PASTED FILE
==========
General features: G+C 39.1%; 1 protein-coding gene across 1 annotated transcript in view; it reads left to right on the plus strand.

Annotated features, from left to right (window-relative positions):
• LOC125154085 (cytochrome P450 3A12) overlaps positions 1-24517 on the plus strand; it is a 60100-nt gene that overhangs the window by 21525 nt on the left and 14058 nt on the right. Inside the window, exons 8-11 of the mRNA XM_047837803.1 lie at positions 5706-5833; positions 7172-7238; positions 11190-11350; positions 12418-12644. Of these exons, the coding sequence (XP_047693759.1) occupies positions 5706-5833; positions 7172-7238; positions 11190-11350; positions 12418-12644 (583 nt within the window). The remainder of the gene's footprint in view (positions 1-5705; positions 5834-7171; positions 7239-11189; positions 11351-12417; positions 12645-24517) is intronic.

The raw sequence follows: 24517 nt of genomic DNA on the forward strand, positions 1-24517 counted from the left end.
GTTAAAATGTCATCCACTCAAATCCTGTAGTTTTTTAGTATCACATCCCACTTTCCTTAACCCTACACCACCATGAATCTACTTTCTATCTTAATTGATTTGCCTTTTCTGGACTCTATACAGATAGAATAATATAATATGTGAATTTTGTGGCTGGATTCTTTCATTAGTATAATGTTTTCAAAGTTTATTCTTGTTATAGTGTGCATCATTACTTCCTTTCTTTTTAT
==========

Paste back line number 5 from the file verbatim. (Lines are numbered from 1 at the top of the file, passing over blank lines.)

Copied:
GTTAAAATGTCATCCACTCAAATCCTGTAGTTTTTTAGTATCACATCCCACTTTCCTTAACCCTACACCACCATGAATCTACTTTCTATCTTAATTGATTTGCCTTTTCTGGACTCTATACAGATAGAATAATATAATATGTGAATTTTGTGGCTGGATTCTTTCATTAGTATAATGTTTTCAAAGTTTATTCTTGTTATAGTGTGCATCATTACTTCCTTTCTTTTTAT